Remote Desktop (VNC Viewer)


Contents:
1. Remote Desktop Overview
2. Connecting to a VNC Server
3. Login Dialog
4. Disconnecting from a VNC Server
5. Encoding Preferences
6. Refresh Daemon

1. Remote Desktop Overview

Remote desktop panel, also called VNC viewer, represents a VNC client.

When VNCRobot is not connected to any VNC server, the panel displays the default image as is shown on the following picture.

VNCRobot - not connected

When VNCRobot is connected to a VNC server, it displays desktop of the server machine. The viewer becomes active in terms of RFB communication when you move your mouse pointer into the panel bounds. The underlying RFB module then starts to send your mouse moves, clicks and drags to the remote server as well as the keys you press or type on the keyboard. A typical VNC viewer connected to a VNC server running on a Red Hat Linux machine using a GNOME is displayed below.

VNCRobot - connected

2. Connecting to a VNC Server

You may connect to a VNC server in three ways: For a successful connection to a VNC server you need to provide a server name together with a display number and optionally a password.

Server name must be in format '<server name>[:<display number>]', e.g. 'localhost', 'localhost:1' etc. The display number corresponds to the port number on which your VNC server is running. E.g. ':1' represents port 5901, ':2' is 5902 etc. If no display number is provided, VNCRobot defaults to 0, i.e. 'localhost' and 'localhost:0' are equivalent. When you install your VNC server, you are usually asked to set the authentication type. RFB protocol allows no authentication and RFB authentication. The first one allows you to connect without password while RFB authentication requires you to provide a valid password.

3. Login Dialog

Login dialog provides a way to authenticate to a VNC server in GUI mode. It gets displayed when you: Login dialog is shown on the following picture.

Login Dialog

The 'Server and port' field must be populated with the server name and optional display or port number to connect to. While VNC servers on Unix/Linux typically listen on port 5901, the string is 'myserver:1' or 'myserver.mydomain.com:1' (using desktop numbers) or 'myserver::5901' or 'myserver.mydomain.com::5901' (using direct port). If no display number/port is passed, VNCRobot tries to connect to display number :0 (port 5900, typical default value for Windows).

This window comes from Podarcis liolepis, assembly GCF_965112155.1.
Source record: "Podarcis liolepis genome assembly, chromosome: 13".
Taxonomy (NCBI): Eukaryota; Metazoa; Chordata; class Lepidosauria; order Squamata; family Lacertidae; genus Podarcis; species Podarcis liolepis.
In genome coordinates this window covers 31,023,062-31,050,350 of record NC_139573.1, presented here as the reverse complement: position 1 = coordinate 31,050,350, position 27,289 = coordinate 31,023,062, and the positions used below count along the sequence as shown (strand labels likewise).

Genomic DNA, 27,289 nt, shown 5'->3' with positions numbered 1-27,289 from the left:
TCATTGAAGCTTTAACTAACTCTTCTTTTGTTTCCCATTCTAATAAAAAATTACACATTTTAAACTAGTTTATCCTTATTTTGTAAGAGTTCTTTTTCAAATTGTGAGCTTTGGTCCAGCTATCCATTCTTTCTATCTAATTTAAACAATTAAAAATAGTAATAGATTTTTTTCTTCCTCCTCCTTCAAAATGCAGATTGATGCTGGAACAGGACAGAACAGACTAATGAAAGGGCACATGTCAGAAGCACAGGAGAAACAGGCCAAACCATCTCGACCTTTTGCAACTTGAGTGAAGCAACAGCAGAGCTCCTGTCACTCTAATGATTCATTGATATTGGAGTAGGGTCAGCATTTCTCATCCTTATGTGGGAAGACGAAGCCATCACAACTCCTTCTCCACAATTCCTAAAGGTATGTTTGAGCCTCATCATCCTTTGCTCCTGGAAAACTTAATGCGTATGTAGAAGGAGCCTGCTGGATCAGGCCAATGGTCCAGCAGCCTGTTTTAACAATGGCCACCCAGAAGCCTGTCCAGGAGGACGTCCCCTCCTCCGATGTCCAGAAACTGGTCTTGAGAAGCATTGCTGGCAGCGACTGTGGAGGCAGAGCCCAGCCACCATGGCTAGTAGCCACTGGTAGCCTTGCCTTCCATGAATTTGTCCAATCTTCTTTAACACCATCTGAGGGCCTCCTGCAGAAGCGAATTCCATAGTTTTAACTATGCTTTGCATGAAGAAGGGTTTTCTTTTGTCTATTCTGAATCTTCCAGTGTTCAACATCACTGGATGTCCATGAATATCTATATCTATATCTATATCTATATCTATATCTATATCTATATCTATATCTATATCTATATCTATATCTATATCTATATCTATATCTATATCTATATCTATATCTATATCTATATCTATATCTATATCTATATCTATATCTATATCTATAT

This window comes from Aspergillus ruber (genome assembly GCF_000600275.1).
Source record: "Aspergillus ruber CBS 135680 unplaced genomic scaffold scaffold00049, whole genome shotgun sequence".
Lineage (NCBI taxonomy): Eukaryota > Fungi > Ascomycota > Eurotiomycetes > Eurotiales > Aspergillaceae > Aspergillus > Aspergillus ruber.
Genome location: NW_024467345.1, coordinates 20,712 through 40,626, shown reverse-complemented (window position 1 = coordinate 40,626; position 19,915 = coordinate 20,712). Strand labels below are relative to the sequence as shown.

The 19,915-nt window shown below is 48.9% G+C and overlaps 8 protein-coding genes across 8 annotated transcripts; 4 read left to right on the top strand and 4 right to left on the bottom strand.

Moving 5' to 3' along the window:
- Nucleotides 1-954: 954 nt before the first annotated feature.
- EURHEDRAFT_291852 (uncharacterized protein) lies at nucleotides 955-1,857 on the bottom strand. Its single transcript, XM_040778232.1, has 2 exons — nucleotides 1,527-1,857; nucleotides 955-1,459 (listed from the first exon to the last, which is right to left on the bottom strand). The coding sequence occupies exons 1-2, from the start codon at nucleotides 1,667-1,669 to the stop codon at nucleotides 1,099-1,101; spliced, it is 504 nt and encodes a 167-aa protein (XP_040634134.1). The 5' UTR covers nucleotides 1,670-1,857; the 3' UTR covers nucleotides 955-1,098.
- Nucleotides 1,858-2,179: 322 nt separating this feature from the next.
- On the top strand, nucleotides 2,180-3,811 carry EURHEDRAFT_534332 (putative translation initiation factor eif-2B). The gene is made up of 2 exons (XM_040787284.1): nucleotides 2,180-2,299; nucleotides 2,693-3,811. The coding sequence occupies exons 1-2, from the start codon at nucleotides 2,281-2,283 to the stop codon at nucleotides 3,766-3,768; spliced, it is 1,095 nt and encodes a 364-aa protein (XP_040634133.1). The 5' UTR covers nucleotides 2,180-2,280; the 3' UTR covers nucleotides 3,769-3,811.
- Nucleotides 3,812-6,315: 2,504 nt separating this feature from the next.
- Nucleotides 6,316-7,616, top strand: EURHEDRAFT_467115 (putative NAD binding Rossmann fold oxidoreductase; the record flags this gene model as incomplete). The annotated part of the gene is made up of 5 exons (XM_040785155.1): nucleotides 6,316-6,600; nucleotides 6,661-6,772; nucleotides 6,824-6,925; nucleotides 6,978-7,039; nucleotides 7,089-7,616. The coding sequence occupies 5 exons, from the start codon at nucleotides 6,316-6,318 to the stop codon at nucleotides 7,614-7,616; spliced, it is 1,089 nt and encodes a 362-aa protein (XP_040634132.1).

VNC servers are typically protected with passwords but can be also configured to require no security. If no password is provided, VNCRobot attempts to authenticate without password. If the server requires it, a new window is displayed and user has to provide a valid password.

The flags below the password field allow to configure the VNC session:
If you select Work Offline, the VNCRobot GUI gets displayed. You may then connect to a VNC server via the File -> Connect Server or File -> Reconnect Server menu items.

4. Disconnecting from a VNC Server

If you need to disconnect from a VNC server and preserve the VNCRobot GUI open, select Disconnect Server in the File menu. You can also disconnect by execution of the Disconnect command.

If you are connected and you select File -> Connect Server or File -> Reconnect Server menu items to connect to another VNC server, VNCRobot disconnects from the original connection.

5. Encoding Preferences

VNCRobot Preferences window provides since v1.3 a comfortable way to set the image encoding used in the communication with the VNC server. Supported encodings are Raw, RRE, CoRRE, CopyRect, Hextile and Zlib.

Note that preferred encoding type has impact on performance. Raw encoding is the less effective one when updates of the remote desktop image are sent as raw pixels. See specification of the RFB protocol and the documentation on existing VNC servers for more information. he following screenshot shows the coresponding part of the Preferences->Tools->RFB Preferences window:

RFB Encodings

Changes of the order of prefered encodings are sent to server (RFB message SetEncodings) immediately after you close the Preferences window with OK. Be aware that most VNC server implementations take it just as a hint and they typically match it against the encoding types they support. It means that if you place e.g. CopyRect on the first place, it doesn't mean that the server will start to communicate in this encoding only.

6. Refresh Daemon

Refresh daemon is a background process which keeps your VNC session alive. If you don't move your mouse or type a key for a long time, the remote server usually runs a screensaver or locks up the desktop after a certain time. Also some VNC servers are known to close the connection after a period of idle time.

Refresh daemon prevents these situations. It watches the time since your last interaction and when it exceeds a certain value, it moves your mouse by one or two pixels and back. This makes your VNC server think that you are still active and keeps the connection alive.

Note that the Refresh Daemon doesn't run while a script is being executed. This is intended to prevent unwanted interference into the script execution. There's a flag in the Preferences window allowing to change this behavior.

This feature is by default on and the timeout is preset to 5 minutes. To configure it go to Preferences and select the Tools -> Refresh Daemon tree node.